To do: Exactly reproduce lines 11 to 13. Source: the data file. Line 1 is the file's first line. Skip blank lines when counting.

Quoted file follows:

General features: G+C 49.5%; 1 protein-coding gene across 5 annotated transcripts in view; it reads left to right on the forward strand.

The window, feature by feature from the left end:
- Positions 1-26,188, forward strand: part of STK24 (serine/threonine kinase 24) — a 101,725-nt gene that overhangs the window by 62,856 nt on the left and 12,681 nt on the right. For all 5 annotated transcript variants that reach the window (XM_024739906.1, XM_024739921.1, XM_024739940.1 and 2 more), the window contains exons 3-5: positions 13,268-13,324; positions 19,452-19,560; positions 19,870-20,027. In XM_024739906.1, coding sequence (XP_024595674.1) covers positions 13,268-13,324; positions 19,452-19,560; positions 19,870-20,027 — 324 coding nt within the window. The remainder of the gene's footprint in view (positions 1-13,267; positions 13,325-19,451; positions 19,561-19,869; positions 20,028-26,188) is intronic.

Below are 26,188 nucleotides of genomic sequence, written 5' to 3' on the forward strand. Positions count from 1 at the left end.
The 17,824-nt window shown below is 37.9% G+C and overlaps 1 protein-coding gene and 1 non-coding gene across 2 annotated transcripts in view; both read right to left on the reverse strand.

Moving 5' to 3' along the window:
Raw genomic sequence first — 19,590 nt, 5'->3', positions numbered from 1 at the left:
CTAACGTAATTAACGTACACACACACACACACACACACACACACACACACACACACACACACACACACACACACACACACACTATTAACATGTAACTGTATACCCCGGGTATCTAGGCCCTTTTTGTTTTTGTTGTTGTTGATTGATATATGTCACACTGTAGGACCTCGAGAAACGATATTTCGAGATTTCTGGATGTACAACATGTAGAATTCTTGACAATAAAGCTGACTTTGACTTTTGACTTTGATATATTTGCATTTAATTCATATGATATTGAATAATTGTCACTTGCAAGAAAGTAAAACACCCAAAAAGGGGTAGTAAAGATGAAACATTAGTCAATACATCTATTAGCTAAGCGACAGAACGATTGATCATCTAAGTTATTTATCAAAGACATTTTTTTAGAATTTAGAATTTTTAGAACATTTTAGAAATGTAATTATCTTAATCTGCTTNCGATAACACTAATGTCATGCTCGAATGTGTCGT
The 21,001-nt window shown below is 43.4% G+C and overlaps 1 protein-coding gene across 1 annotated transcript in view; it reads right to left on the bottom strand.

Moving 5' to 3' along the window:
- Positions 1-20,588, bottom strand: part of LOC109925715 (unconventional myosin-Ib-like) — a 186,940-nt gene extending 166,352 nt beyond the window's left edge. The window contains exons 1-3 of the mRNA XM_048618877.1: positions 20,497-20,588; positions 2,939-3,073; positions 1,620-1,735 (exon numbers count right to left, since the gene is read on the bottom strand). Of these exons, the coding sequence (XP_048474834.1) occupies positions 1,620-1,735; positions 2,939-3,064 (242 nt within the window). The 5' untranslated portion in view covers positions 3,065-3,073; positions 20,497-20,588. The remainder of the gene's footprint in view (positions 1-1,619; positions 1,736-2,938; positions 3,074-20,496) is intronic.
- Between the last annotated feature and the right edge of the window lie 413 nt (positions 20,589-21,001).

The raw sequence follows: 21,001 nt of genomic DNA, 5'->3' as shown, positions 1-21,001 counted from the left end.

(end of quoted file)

- Positions 1-20,588, bottom strand: part of LOC109925715 (unconventional myosin-Ib-like) — a 186,940-nt gene extending 166,352 nt beyond the window's left edge. The window contains exons 1-3 of the mRNA XM_048618877.1: positions 20,497-20,588; positions 2,939-3,073; positions 1,620-1,735 (exon numbers count right to left, since the gene is read on the bottom strand). Of these exons, the coding sequence (XP_048474834.1) occupies positions 1,620-1,735; positions 2,939-3,064 (242 nt within the window). The 5' untranslated portion in view covers positions 3,065-3,073; positions 20,497-20,588. The remainder of the gene's footprint in view (positions 1-1,619; positions 1,736-2,938; positions 3,074-20,496) is intronic.
- Between the last annotated feature and the right edge of the window lie 413 nt (positions 20,589-21,001).

The raw sequence follows: 21,001 nt of genomic DNA, 5'->3' as shown, positions 1-21,001 counted from the left end.